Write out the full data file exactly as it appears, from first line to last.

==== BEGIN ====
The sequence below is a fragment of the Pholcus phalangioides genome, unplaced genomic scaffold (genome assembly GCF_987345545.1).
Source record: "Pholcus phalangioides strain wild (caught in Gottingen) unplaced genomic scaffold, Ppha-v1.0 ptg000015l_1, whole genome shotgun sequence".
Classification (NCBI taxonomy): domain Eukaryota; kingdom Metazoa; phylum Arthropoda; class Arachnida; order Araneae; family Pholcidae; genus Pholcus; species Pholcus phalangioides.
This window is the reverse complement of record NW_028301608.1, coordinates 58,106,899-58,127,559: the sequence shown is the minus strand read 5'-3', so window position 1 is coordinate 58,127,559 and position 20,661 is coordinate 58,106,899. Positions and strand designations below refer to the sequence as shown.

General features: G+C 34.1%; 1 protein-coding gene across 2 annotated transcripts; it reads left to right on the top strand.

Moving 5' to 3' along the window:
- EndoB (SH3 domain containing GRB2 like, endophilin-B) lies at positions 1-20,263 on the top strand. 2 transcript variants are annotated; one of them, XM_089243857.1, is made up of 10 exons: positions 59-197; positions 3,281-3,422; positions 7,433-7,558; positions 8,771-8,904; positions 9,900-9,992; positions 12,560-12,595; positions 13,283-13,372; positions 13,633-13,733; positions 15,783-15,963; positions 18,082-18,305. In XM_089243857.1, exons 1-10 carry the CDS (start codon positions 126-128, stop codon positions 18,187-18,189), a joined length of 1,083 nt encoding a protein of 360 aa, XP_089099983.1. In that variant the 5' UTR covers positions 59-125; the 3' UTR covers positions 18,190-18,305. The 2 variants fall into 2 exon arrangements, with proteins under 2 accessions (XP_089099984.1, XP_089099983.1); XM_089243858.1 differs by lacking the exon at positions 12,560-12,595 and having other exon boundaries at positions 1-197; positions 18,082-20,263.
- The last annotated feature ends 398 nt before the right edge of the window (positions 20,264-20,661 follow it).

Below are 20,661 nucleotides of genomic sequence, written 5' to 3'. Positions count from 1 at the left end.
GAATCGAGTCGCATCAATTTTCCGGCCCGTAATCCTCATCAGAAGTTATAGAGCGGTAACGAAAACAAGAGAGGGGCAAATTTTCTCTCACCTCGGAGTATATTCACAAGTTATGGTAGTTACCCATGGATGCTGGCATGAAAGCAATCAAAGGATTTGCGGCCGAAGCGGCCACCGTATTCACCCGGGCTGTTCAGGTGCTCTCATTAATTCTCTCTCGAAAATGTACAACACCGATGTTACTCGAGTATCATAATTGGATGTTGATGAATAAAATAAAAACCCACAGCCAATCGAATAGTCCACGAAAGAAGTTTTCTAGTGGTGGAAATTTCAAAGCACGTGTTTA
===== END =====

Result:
The sequence below is a fragment of the Pholcus phalangioides genome, unplaced genomic scaffold (genome assembly GCF_987345545.1).
Source record: "Pholcus phalangioides strain wild (caught in Gottingen) unplaced genomic scaffold, Ppha-v1.0 ptg000015l_1, whole genome shotgun sequence".
Classification (NCBI taxonomy): domain Eukaryota; kingdom Metazoa; phylum Arthropoda; class Arachnida; order Araneae; family Pholcidae; genus Pholcus; species Pholcus phalangioides.
This window is the reverse complement of record NW_028301608.1, coordinates 58,106,899-58,127,559: the sequence shown is the minus strand read 5'-3', so window position 1 is coordinate 58,127,559 and position 20,661 is coordinate 58,106,899. Positions and strand designations below refer to the sequence as shown.

General features: G+C 34.1%; 1 protein-coding gene across 2 annotated transcripts; it reads left to right on the top strand.

Moving 5' to 3' along the window:
- EndoB (SH3 domain containing GRB2 like, endophilin-B) lies at positions 1-20,263 on the top strand. 2 transcript variants are annotated; one of them, XM_089243857.1, is made up of 10 exons: positions 59-197; positions 3,281-3,422; positions 7,433-7,558; positions 8,771-8,904; positions 9,900-9,992; positions 12,560-12,595; positions 13,283-13,372; positions 13,633-13,733; positions 15,783-15,963; positions 18,082-18,305. In XM_089243857.1, exons 1-10 carry the CDS (start codon positions 126-128, stop codon positions 18,187-18,189), a joined length of 1,083 nt encoding a protein of 360 aa, XP_089099983.1. In that variant the 5' UTR covers positions 59-125; the 3' UTR covers positions 18,190-18,305. The 2 variants fall into 2 exon arrangements, with proteins under 2 accessions (XP_089099984.1, XP_089099983.1); XM_089243858.1 differs by lacking the exon at positions 12,560-12,595 and having other exon boundaries at positions 1-197; positions 18,082-20,263.
- The last annotated feature ends 398 nt before the right edge of the window (positions 20,264-20,661 follow it).

Below are 20,661 nucleotides of genomic sequence, written 5' to 3'. Positions count from 1 at the left end.
GAATCGAGTCGCATCAATTTTCCGGCCCGTAATCCTCATCAGAAGTTATAGAGCGGTAACGAAAACAAGAGAGGGGCAAATTTTCTCTCACCTCGGAGTATATTCACAAGTTATGGTAGTTACCCATGGATGCTGGCATGAAAGCAATCAAAGGATTTGCGGCCGAAGCGGCCACCGTATTCACCCGGGCTGTTCAGGTGCTCTCATTAATTCTCTCTCGAAAATGTACAACACCGATGTTACTCGAGTATCATAATTGGATGTTGATGAATAAAATAAAAACCCACAGCCAATCGAATAGTCCACGAAAGAAGTTTTCTAGTGGTGGAAATTTCAAAGCACGTGTTTA